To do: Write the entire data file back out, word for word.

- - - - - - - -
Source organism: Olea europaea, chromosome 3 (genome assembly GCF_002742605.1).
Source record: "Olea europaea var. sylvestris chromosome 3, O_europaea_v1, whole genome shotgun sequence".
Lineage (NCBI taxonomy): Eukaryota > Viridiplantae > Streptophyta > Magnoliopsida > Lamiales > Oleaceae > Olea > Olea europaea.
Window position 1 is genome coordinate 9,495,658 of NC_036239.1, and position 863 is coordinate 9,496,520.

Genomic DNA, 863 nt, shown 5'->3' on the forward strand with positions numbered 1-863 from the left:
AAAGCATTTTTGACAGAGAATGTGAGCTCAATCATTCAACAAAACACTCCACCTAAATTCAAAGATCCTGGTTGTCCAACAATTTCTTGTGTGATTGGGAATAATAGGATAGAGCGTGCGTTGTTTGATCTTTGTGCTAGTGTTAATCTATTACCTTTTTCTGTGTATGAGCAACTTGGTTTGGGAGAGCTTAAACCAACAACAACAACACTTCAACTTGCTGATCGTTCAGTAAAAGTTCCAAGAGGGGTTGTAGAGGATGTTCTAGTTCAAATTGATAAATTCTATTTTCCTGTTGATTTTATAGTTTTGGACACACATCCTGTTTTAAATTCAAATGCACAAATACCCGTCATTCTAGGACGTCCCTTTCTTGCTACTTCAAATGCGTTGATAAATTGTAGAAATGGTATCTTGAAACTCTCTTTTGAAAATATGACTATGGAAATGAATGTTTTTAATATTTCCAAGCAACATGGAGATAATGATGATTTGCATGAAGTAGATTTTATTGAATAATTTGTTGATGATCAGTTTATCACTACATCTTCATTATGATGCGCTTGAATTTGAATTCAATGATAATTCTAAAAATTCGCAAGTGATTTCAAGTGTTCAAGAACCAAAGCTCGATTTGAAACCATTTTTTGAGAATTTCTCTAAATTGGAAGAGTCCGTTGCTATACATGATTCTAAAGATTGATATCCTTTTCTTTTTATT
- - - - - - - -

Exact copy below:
Source organism: Olea europaea, chromosome 3 (genome assembly GCF_002742605.1).
Source record: "Olea europaea var. sylvestris chromosome 3, O_europaea_v1, whole genome shotgun sequence".
Lineage (NCBI taxonomy): Eukaryota > Viridiplantae > Streptophyta > Magnoliopsida > Lamiales > Oleaceae > Olea > Olea europaea.
Window position 1 is genome coordinate 9,495,658 of NC_036239.1, and position 863 is coordinate 9,496,520.

Genomic DNA, 863 nt, shown 5'->3' on the forward strand with positions numbered 1-863 from the left:
AAAGCATTTTTGACAGAGAATGTGAGCTCAATCATTCAACAAAACACTCCACCTAAATTCAAAGATCCTGGTTGTCCAACAATTTCTTGTGTGATTGGGAATAATAGGATAGAGCGTGCGTTGTTTGATCTTTGTGCTAGTGTTAATCTATTACCTTTTTCTGTGTATGAGCAACTTGGTTTGGGAGAGCTTAAACCAACAACAACAACACTTCAACTTGCTGATCGTTCAGTAAAAGTTCCAAGAGGGGTTGTAGAGGATGTTCTAGTTCAAATTGATAAATTCTATTTTCCTGTTGATTTTATAGTTTTGGACACACATCCTGTTTTAAATTCAAATGCACAAATACCCGTCATTCTAGGACGTCCCTTTCTTGCTACTTCAAATGCGTTGATAAATTGTAGAAATGGTATCTTGAAACTCTCTTTTGAAAATATGACTATGGAAATGAATGTTTTTAATATTTCCAAGCAACATGGAGATAATGATGATTTGCATGAAGTAGATTTTATTGAATAATTTGTTGATGATCAGTTTATCACTACATCTTCATTATGATGCGCTTGAATTTGAATTCAATGATAATTCTAAAAATTCGCAAGTGATTTCAAGTGTTCAAGAACCAAAGCTCGATTTGAAACCATTTTTTGAGAATTTCTCTAAATTGGAAGAGTCCGTTGCTATACATGATTCTAAAGATTGATATCCTTTTCTTTTTATT